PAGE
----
Between 1845 and 1847, the Confraternity of the Holy Blood in Bruges commissioned a Malines glass painter, J.F. Pluys, to make replacement windows for the Chapel. It is believed that, in the absence of the original panels, he designed his windows based on 16th century watercolour drawings of the windows. These drawings are still in the possession of the Confraternity. Pluys seems to have interpreted the original scheme as being a dynastic display of the Burgundian Dukes and their Hapsburg 'successors' as he filled the last two windows with full-length portraits of Albert Archduke of Austria and and the Empress Maria Therese and her consort Francis I. These latter Hapsburgs may have had a special relationship with Bruges and the Confraternity.

J. F. Gailliard published a history of the Bruges Confraternity in 1846 and included coloured drawings of the windows.

Descriptive line

Panel of clear and coloured glass with painted details and yellow (silver) stain. Depicting Philip the Fair of Burgundy. Originally from the Chapel of the Holy Blood, Bruges. Made in Flanders, c.1496

Bibliographic References (Citation, Note/Abstract, NAL no)

Williamson, Paul. Medieval and Renaissance Stained Glass in the Victoria and Albert Museum. London, 2003. ISBN 1851774041
Bernard Rackham, The Stained Glass in the Chapel of the Holy Blood at Bruges, Actes du XIIe Congres International d'Histoire de l'Art, Bruxelles, 20-29 Septembre, 1930, pp.424-431
J. Gaillard, Recherches historiques sur las chapelle du Saint-Sang a Bruges, Bruges, 1846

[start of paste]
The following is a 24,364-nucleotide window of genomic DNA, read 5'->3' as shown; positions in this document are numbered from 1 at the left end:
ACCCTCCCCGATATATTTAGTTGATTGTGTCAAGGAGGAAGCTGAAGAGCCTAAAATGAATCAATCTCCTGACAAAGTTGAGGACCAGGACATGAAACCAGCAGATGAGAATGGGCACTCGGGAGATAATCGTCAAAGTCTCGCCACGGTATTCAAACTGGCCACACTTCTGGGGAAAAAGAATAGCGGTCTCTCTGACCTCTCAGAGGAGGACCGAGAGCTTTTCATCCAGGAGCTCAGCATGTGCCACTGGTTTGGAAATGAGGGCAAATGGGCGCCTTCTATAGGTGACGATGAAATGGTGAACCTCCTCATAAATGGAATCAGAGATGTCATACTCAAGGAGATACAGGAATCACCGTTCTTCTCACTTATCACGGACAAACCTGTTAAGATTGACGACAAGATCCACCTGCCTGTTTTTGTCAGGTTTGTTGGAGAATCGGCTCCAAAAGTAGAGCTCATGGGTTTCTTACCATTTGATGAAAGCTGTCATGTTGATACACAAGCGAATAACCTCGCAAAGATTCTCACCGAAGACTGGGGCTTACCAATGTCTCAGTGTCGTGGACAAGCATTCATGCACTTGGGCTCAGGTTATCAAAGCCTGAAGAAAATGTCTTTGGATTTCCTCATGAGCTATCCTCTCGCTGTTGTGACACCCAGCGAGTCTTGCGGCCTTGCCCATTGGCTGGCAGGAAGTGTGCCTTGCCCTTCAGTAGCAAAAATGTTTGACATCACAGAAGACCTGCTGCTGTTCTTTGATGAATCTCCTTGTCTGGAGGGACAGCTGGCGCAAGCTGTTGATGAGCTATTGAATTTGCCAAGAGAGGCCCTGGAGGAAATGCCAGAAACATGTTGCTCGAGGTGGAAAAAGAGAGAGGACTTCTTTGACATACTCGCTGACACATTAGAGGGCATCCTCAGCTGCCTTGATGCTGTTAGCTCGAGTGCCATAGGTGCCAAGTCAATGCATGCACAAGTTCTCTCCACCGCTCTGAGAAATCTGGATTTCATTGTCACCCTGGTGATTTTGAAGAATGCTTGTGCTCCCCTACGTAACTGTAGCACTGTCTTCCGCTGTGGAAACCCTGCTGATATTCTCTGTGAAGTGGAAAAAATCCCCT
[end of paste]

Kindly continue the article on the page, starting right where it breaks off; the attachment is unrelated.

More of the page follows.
Aymer Vallance, 'Some Flemish Painted Glass Panels', Burlington Magazine, XIX (July 1911)
The Grosvenor Thomas Collection of Ancient Stained Glass, catalogue, New York, 1913
David Thomas Powell (ac.1800-c.1837), copies (12) of stained glass from the Chapel of the Holy Blood, Bruges. Watercolours.
Barbara Butts and Lee Hendrix, Painting on Light: Drawings and Stained Glass in the Age of Durer and Holbein, J.Paul Getty Trust, 2000

Labels and date

Stained Glass Panels from the Chapel of the Holy Blood
Probably about 1496

These panels depict Maximilian of Hapsburg and his wife Mary, Duchess of Burgundy; along with their son Philip the Fair and his wife Joanna, heiress to the Kingdom of Spain.
The Chapel of the Holy Blood houses a reliquary containing the blood of Jesus Christ. It is probable that Maximilian commissioned these windows to honour his wife's devotion to the Holy Blood and to publicise his dynastic succession to the Dukes of Burgundy.

Flanders, Bruges
Clear and coloured glass with painted details and silver stain; with later restorations
Museum nos. C.438, 439, 441, 442-1918
Purchased from Grosvenor Thomas from the Capt. HB Murray Bequest [2008 (TAB)]

Production Note

From the Chapel of the Holy Blood, Bruges.

Materials

Glass

Techniques

Painting; Silver staining; Pot metal

Subjects depicted

Men; Noblemen; Flowers; Windows; Leaded lights; Coats; Columns; Architecture; Hats

Categories

Stained Glass; Royalty

Collection

Ceramics Collection